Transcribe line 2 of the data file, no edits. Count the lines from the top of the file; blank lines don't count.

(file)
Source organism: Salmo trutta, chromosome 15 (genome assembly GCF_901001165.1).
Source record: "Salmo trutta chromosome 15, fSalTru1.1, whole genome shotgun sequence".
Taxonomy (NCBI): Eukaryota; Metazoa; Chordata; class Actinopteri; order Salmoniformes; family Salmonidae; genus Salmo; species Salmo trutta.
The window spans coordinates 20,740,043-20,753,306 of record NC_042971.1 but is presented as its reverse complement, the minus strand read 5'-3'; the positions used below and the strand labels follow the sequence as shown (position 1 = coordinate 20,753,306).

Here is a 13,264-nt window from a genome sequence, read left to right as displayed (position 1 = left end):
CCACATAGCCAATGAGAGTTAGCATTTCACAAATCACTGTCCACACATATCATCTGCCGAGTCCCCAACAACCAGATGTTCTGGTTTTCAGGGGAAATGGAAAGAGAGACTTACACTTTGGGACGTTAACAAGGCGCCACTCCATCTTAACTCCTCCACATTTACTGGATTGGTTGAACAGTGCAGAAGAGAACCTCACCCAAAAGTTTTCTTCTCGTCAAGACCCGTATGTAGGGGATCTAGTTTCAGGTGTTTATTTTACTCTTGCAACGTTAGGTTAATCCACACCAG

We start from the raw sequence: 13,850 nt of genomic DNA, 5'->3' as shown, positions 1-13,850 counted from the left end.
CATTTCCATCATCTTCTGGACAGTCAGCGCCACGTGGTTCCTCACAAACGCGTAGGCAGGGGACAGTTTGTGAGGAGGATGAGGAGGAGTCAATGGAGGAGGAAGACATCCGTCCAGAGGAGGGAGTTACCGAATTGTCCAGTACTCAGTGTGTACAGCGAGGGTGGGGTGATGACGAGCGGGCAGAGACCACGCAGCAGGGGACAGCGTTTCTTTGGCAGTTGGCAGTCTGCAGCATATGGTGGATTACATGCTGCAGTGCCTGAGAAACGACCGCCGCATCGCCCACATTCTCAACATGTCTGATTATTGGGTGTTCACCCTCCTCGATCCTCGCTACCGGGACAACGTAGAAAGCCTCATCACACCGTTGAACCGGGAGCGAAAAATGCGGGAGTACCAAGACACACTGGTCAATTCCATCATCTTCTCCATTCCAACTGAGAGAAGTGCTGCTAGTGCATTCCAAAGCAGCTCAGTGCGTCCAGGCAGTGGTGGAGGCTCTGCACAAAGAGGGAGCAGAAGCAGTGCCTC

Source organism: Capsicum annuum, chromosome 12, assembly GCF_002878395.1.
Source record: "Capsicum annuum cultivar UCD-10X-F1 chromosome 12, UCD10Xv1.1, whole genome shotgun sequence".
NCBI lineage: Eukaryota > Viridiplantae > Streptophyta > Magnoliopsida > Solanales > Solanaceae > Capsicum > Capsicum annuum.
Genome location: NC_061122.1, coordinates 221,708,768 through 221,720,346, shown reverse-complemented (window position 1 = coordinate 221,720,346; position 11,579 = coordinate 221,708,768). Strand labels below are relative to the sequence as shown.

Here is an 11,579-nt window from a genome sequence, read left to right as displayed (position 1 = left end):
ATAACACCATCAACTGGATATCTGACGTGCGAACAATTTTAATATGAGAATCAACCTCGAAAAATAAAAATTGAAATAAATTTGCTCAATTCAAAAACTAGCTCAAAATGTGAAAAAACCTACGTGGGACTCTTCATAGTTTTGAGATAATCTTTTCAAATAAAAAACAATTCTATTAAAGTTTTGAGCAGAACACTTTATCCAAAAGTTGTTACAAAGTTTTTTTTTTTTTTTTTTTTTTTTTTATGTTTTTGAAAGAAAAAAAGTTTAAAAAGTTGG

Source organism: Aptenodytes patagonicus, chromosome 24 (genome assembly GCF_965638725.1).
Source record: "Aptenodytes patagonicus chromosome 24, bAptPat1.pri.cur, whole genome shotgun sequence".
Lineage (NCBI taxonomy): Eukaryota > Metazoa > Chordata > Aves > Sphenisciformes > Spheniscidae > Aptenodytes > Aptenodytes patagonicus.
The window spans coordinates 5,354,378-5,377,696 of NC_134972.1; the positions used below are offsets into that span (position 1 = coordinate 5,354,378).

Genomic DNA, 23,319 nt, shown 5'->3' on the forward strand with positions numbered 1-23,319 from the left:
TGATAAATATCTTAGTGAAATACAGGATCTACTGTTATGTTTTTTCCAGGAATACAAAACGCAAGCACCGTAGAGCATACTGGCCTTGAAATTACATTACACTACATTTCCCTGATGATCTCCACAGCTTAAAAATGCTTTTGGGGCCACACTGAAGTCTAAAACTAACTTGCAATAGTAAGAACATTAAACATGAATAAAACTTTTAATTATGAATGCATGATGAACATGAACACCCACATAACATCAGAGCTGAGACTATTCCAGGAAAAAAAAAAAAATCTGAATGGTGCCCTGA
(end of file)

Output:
Source record: "Salmo trutta chromosome 15, fSalTru1.1, whole genome shotgun sequence".